TitleMost private insurers are no longer waiving cost-sharing for COVID-19 treatment - Peterson-KFF Health System Tracker
Urlhttps://www.healthsystemtracker.org/brief/most-private-insurers-are-no-longer-waiving-cost-sharing-for-covid-19-treatment/
Description
DateAug 19, 2021
Organic Position12
H1Most private insurers are no longer waiving cost-sharing for COVID-19 treatment
H2Nearly three-quarters of the largest health plans are no longer waiving cost-sharing for COVID-19 treatment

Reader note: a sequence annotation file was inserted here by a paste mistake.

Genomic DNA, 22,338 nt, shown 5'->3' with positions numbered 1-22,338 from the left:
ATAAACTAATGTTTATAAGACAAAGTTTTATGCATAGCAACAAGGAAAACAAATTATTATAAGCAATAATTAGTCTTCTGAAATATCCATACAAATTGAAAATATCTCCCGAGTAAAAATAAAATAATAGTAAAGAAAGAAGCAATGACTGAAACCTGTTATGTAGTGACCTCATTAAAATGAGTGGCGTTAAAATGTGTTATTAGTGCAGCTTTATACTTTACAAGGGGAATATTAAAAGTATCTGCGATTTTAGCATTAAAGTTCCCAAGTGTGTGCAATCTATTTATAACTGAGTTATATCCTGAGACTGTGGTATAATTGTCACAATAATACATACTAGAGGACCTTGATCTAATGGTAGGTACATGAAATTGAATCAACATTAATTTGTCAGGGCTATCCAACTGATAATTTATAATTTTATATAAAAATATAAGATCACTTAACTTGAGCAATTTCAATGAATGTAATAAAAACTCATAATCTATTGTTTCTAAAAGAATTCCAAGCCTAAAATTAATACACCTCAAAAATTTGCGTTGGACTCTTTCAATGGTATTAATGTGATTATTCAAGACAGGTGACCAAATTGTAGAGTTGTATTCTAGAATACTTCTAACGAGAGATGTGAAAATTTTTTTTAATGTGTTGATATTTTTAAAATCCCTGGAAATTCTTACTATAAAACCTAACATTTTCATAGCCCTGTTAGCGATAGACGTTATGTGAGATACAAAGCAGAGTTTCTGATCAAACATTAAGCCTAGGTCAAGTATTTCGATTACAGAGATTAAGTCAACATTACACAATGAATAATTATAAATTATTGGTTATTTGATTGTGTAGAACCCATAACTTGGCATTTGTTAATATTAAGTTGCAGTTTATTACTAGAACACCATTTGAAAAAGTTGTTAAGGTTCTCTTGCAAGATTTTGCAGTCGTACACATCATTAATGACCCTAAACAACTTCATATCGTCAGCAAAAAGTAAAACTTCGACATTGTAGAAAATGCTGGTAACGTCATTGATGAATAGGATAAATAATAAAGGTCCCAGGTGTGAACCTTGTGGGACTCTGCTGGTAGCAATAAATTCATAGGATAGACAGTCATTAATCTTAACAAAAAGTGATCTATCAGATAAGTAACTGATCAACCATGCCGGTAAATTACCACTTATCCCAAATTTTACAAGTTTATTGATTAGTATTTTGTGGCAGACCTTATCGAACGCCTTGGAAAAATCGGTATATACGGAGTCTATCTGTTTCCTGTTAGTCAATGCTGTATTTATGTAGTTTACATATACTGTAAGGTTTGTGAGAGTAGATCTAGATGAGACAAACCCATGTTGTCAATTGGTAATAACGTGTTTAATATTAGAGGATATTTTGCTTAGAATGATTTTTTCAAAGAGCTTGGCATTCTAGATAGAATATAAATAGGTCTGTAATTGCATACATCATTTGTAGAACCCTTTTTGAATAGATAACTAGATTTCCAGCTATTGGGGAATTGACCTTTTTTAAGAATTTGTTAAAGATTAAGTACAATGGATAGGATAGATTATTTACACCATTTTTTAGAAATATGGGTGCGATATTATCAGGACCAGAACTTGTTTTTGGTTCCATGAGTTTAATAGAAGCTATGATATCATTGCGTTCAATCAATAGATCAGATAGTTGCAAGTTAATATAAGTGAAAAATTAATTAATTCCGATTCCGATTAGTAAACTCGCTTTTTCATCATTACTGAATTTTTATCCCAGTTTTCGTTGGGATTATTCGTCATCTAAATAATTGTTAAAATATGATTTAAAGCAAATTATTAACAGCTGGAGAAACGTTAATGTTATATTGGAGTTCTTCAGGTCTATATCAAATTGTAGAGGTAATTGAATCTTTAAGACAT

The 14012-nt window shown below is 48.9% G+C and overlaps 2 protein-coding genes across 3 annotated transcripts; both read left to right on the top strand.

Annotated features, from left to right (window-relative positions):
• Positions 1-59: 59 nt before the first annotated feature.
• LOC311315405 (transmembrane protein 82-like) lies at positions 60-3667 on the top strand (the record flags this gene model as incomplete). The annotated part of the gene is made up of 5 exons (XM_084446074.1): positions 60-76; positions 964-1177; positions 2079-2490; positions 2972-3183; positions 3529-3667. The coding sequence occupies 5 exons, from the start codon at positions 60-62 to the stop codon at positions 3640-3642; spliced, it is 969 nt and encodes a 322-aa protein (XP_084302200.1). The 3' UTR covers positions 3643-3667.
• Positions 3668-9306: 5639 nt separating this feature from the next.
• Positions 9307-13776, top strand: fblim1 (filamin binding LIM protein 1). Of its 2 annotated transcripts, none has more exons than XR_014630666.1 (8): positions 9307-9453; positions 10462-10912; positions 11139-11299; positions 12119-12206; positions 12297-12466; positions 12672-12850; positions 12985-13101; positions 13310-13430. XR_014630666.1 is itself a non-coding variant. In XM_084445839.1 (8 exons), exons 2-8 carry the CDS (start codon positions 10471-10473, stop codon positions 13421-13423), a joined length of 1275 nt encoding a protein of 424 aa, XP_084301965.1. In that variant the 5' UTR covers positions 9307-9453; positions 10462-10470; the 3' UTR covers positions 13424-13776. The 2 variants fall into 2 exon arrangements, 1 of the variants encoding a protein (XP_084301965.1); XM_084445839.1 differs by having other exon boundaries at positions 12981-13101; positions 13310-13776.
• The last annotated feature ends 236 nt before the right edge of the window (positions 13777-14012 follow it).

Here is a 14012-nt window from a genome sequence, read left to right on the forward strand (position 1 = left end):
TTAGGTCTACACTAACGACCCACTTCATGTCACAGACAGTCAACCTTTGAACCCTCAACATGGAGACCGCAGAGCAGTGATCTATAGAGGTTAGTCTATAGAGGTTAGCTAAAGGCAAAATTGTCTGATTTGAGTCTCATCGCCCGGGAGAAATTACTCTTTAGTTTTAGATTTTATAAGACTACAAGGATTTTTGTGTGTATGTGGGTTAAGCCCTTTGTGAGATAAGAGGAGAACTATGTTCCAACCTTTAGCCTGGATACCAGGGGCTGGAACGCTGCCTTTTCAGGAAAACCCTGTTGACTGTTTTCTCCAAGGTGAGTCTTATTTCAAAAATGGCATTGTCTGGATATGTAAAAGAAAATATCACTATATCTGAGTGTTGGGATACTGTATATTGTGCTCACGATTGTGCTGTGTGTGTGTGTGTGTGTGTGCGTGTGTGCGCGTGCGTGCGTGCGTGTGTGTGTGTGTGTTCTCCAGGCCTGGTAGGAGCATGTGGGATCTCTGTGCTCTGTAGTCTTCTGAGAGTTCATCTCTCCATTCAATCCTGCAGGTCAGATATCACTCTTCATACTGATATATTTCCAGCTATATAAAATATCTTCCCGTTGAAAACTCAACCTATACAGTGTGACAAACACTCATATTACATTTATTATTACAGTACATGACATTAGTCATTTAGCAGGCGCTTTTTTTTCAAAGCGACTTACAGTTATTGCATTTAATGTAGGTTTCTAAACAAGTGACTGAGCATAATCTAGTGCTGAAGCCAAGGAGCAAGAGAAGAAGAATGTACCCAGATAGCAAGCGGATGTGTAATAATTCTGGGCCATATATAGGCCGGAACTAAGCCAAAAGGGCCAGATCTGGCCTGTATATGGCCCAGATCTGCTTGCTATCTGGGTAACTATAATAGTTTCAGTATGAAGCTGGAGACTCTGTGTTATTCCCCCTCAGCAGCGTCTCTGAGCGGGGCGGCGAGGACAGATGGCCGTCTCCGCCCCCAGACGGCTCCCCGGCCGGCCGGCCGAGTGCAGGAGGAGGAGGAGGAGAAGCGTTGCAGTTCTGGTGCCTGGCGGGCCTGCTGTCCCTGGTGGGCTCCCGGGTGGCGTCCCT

In early 2021, about one-third of employers said their largest plan waived COVID-19 treatment costs
H3Health Spending
Looking for more data?
H2WithAnchorsNearly three-quarters of the largest health plans are no longer waiving cost-sharing for COVID-19 treatment
In early 2021, about one-third of employers said their largest plan waived COVID-19 treatment costs